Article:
Tough new tactics to stop moped thugs in their tracks have left at least two with broken bones.
Gangs are being targeted by the Met Police with the controversial new approach, which was unveiled this month with dramatic footage of officers ramming thieves off their scooters in London.
Former officers and the community have praised the method, which some have labelled as dangerous.
Commissioner Cressida Dick said pursuit drivers are "supremely well trained" and the ramming method has resulted in only a "very small" number of injuries.
"At least one person who broke their arm and another who had some sort of break," she told Channel 5 on Friday.
"My officers make life-and-death decisions every day of the week, they’re very accountable.
"They make the best possible decisions. We are in a risk business."
Ms Dick said the freedom to ram scooters was brought in to deter moped crime.
"We’ve had to put the fear back into the criminal," she said.
"These are people who have been repeatedly left in no doubt whatsoever that there’s a police car right behind them.
"If you look over your shoulder and drive on as fast as possible, putting the public in danger, you should expect we will come after you."
Ms Dick weighed in on another debate around the potential use of armed officers to patrol streets on foot when gang violence is imminent.
Scotland Yard is considering allowing the tactic in "extreme circumstances" to support the force’s largely unarmed officers.
Tottenham MP David Lammy criticised the idea as "an attempt to put out fire with fire" that risks turning streets "into armed battlegrounds".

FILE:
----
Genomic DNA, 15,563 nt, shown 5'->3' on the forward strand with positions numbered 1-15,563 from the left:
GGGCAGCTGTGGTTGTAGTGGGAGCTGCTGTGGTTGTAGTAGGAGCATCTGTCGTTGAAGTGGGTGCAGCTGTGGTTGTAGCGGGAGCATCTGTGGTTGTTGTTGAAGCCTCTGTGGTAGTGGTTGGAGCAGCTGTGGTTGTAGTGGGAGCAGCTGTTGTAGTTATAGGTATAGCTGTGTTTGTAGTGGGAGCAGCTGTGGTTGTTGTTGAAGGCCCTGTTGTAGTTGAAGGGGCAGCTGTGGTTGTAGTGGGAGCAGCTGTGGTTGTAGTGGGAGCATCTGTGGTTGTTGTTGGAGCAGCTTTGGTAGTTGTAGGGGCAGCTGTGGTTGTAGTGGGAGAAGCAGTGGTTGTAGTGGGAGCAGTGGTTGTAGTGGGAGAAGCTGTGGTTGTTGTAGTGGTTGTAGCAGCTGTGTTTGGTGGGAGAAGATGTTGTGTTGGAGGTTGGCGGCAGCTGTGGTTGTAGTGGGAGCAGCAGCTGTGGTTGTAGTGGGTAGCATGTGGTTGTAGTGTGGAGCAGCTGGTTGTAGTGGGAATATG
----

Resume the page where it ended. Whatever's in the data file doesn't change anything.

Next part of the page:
Ms Dick said there had been a "huge misunderstanding" around the proposal.
"I have no intention of causing armed officers to be routinely walking around the suburbs, except when it might be really necessary," she said.
"Rest assured I’m not going to ask firearm officers to do more unless there’s a reason to do it. Huge misunderstanding."
Ms Dick also said she was concerned for police safety around firework attacks after footage emerged of Durham officers being pelted with crackers.
"(It) absolutely looks like it’s getting worse. Things are so visual now," she said.
"No officer comes to work to be assaulted. It’s a crime. We should reduce the possibility of it."
She feared such incidents could be getting worse because of the internet.
"There are times in your career you will end up assaulted in some way," she said.
"The things we’ve seen recently are more shocking, because what you see is that people have enjoyed making a video of it, as if it’s a game."
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